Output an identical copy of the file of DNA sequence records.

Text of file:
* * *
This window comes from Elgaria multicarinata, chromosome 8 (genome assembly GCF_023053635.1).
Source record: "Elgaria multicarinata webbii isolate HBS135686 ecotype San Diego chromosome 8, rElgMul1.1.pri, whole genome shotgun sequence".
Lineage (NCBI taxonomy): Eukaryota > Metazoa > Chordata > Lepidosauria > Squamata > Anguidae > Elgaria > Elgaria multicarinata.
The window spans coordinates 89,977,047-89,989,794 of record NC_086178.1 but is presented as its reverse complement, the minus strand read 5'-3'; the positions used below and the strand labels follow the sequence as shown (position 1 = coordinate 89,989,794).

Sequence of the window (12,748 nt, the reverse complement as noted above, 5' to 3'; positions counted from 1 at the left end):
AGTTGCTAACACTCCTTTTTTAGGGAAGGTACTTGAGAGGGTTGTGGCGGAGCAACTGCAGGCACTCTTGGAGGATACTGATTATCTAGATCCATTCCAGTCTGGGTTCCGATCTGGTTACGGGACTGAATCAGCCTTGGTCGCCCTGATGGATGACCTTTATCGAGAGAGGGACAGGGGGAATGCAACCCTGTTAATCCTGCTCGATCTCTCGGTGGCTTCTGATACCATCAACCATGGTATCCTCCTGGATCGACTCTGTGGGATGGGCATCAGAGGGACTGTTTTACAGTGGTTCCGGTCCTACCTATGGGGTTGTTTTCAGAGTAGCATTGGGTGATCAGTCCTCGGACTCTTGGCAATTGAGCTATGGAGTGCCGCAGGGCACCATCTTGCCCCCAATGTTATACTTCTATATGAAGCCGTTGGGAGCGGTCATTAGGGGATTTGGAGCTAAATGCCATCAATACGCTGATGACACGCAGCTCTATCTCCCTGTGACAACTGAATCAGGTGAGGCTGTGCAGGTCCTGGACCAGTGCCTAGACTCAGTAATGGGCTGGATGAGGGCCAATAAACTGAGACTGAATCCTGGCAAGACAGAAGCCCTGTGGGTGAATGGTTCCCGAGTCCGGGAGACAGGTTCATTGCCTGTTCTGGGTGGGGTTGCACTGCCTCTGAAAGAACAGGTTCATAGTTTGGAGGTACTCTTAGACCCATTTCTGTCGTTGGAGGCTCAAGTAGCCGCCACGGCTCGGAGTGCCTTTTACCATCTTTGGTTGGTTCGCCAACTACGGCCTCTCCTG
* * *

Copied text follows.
This window comes from Elgaria multicarinata, chromosome 8 (genome assembly GCF_023053635.1).
Source record: "Elgaria multicarinata webbii isolate HBS135686 ecotype San Diego chromosome 8, rElgMul1.1.pri, whole genome shotgun sequence".
Lineage (NCBI taxonomy): Eukaryota > Metazoa > Chordata > Lepidosauria > Squamata > Anguidae > Elgaria > Elgaria multicarinata.
The window spans coordinates 89,977,047-89,989,794 of record NC_086178.1 but is presented as its reverse complement, the minus strand read 5'-3'; the positions used below and the strand labels follow the sequence as shown (position 1 = coordinate 89,989,794).

Sequence of the window (12,748 nt, the reverse complement as noted above, 5' to 3'; positions counted from 1 at the left end):
AGTTGCTAACACTCCTTTTTTAGGGAAGGTACTTGAGAGGGTTGTGGCGGAGCAACTGCAGGCACTCTTGGAGGATACTGATTATCTAGATCCATTCCAGTCTGGGTTCCGATCTGGTTACGGGACTGAATCAGCCTTGGTCGCCCTGATGGATGACCTTTATCGAGAGAGGGACAGGGGGAATGCAACCCTGTTAATCCTGCTCGATCTCTCGGTGGCTTCTGATACCATCAACCATGGTATCCTCCTGGATCGACTCTGTGGGATGGGCATCAGAGGGACTGTTTTACAGTGGTTCCGGTCCTACCTATGGGGTTGTTTTCAGAGTAGCATTGGGTGATCAGTCCTCGGACTCTTGGCAATTGAGCTATGGAGTGCCGCAGGGCACCATCTTGCCCCCAATGTTATACTTCTATATGAAGCCGTTGGGAGCGGTCATTAGGGGATTTGGAGCTAAATGCCATCAATACGCTGATGACACGCAGCTCTATCTCCCTGTGACAACTGAATCAGGTGAGGCTGTGCAGGTCCTGGACCAGTGCCTAGACTCAGTAATGGGCTGGATGAGGGCCAATAAACTGAGACTGAATCCTGGCAAGACAGAAGCCCTGTGGGTGAATGGTTCCCGAGTCCGGGAGACAGGTTCATTGCCTGTTCTGGGTGGGGTTGCACTGCCTCTGAAAGAACAGGTTCATAGTTTGGAGGTACTCTTAGACCCATTTCTGTCGTTGGAGGCTCAAGTAGCCGCCACGGCTCGGAGTGCCTTTTACCATCTTTGGTTGGTTCGCCAACTACGGCCTCTCCTG